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Rave Against the Dying of the Light

Lights out for Lumonics
Colby Katz

Since the 1980s, the folks at Lumonics Light Museum have populated their Lauderdale warehouse with trancey light sculptures, fountains, and comfy chairs. They sprayed video projections against the wall, cranked up the techno, and invited us in for tea. The result? Years of late-night, mind-liberating circuses of light and sound. Floridaraves.org describes Lumonics co-founder Dorothy Tanner and her crew as "guidance counselors of the soul." But, alas, the counselors are ending the party. This weekend, Lumonics holds its final light shows and dances at its present location.

Just last month, New Times named Lumonics Best Art Gallery. Two years ago, we named it Best Dance Club, although we don't take credit for the raid that took place ten days later, with drug-hunting cops enforcing permits and fire code regulations. Oops. Two months later, Lumonics established attendance caps and an 18-and-over rule. But the 2002 incident has been difficult to overcome, Lumonics spokesman Barry Raphael says. Owners are now searching for a larger building that can also serve as a community center for field trips exploring art and technology. "We're trying to find the right kind of space," Raphael says. "South Florida is our preference, but if the opportunity arises, we'll move."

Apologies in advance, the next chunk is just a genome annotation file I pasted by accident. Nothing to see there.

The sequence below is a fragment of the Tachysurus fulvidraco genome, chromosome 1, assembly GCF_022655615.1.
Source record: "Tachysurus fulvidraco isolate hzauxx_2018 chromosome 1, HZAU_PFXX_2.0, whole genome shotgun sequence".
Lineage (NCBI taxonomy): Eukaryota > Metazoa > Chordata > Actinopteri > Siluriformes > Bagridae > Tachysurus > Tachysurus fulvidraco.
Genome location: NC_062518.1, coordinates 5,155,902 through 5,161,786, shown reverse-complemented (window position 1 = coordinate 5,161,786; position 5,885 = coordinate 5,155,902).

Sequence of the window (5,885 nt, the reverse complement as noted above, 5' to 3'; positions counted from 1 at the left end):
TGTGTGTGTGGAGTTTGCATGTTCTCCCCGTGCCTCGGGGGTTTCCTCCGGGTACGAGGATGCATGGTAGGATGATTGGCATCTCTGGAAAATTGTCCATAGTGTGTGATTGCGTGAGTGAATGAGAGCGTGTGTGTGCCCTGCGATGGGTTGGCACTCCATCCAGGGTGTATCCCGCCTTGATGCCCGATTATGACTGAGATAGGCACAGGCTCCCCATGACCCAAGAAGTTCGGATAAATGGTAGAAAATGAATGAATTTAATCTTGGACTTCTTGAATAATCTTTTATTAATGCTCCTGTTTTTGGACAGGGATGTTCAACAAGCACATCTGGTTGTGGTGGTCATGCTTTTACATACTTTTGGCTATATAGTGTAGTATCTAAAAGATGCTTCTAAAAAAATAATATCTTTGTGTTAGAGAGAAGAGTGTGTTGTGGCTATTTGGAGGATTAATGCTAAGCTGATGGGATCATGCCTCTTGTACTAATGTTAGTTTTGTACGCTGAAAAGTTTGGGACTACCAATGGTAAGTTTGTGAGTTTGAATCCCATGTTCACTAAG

After Lumonics was born in 1960s-era Miami, the museum (the lovechild of artists Tanner and her husband, Mel, who passed away in 1993) migrated to California and New England before its 1987 South Florida repatriation. Now, as its staff house-hunts, it will still use the warehouse as a workshop for building lighted dance floors -- some portable, in case you're interested in holding a rave in your church's basement. -- Dave Amber


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